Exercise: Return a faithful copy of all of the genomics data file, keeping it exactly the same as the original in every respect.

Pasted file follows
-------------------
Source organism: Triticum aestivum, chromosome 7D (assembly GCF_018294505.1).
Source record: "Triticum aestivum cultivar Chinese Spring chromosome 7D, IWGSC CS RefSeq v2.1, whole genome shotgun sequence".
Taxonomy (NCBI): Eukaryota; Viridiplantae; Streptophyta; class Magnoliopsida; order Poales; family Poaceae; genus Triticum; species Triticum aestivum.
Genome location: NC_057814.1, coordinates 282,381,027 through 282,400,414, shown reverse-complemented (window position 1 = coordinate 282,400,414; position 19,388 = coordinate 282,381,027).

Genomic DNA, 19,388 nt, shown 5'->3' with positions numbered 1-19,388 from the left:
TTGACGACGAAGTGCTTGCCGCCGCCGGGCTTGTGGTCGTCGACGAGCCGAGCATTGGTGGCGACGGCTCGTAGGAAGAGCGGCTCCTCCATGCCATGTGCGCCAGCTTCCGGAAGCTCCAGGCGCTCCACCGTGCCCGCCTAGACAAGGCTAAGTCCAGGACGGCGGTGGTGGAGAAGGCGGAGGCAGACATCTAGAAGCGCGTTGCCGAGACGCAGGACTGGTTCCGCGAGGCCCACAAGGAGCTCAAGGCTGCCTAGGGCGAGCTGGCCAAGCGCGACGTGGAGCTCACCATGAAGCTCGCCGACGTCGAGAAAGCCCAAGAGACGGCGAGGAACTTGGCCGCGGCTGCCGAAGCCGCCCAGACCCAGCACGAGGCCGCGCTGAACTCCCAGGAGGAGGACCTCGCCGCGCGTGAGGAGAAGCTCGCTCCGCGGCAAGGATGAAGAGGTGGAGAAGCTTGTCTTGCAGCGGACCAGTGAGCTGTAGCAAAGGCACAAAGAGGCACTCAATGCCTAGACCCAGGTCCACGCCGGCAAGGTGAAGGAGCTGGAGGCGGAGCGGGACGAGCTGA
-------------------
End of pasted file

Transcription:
Source organism: Triticum aestivum, chromosome 7D (assembly GCF_018294505.1).
Source record: "Triticum aestivum cultivar Chinese Spring chromosome 7D, IWGSC CS RefSeq v2.1, whole genome shotgun sequence".
Taxonomy (NCBI): Eukaryota; Viridiplantae; Streptophyta; class Magnoliopsida; order Poales; family Poaceae; genus Triticum; species Triticum aestivum.
Genome location: NC_057814.1, coordinates 282,381,027 through 282,400,414, shown reverse-complemented (window position 1 = coordinate 282,400,414; position 19,388 = coordinate 282,381,027).

Genomic DNA, 19,388 nt, shown 5'->3' with positions numbered 1-19,388 from the left:
TTGACGACGAAGTGCTTGCCGCCGCCGGGCTTGTGGTCGTCGACGAGCCGAGCATTGGTGGCGACGGCTCGTAGGAAGAGCGGCTCCTCCATGCCATGTGCGCCAGCTTCCGGAAGCTCCAGGCGCTCCACCGTGCCCGCCTAGACAAGGCTAAGTCCAGGACGGCGGTGGTGGAGAAGGCGGAGGCAGACATCTAGAAGCGCGTTGCCGAGACGCAGGACTGGTTCCGCGAGGCCCACAAGGAGCTCAAGGCTGCCTAGGGCGAGCTGGCCAAGCGCGACGTGGAGCTCACCATGAAGCTCGCCGACGTCGAGAAAGCCCAAGAGACGGCGAGGAACTTGGCCGCGGCTGCCGAAGCCGCCCAGACCCAGCACGAGGCCGCGCTGAACTCCCAGGAGGAGGACCTCGCCGCGCGTGAGGAGAAGCTCGCTCCGCGGCAAGGATGAAGAGGTGGAGAAGCTTGTCTTGCAGCGGACCAGTGAGCTGTAGCAAAGGCACAAAGAGGCACTCAATGCCTAGACCCAGGTCCACGCCGGCAAGGTGAAGGAGCTGGAGGCGGAGCGGGACGAGCTGA